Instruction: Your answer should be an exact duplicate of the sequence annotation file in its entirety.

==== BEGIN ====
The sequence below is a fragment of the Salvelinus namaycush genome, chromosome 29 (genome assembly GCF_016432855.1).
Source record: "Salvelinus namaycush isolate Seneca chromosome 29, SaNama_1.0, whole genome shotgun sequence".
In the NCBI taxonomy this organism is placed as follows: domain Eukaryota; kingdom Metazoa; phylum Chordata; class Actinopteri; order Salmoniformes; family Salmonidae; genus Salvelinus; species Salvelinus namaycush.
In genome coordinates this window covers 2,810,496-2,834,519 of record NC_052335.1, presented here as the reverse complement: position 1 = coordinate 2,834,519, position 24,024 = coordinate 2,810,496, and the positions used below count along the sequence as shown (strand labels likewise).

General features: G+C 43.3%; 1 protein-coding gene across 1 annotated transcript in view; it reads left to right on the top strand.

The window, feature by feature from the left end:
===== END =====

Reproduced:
The sequence below is a fragment of the Salvelinus namaycush genome, chromosome 29 (genome assembly GCF_016432855.1).
Source record: "Salvelinus namaycush isolate Seneca chromosome 29, SaNama_1.0, whole genome shotgun sequence".
In the NCBI taxonomy this organism is placed as follows: domain Eukaryota; kingdom Metazoa; phylum Chordata; class Actinopteri; order Salmoniformes; family Salmonidae; genus Salvelinus; species Salvelinus namaycush.
In genome coordinates this window covers 2,810,496-2,834,519 of record NC_052335.1, presented here as the reverse complement: position 1 = coordinate 2,834,519, position 24,024 = coordinate 2,810,496, and the positions used below count along the sequence as shown (strand labels likewise).

General features: G+C 43.3%; 1 protein-coding gene across 1 annotated transcript in view; it reads left to right on the top strand.

The window, feature by feature from the left end: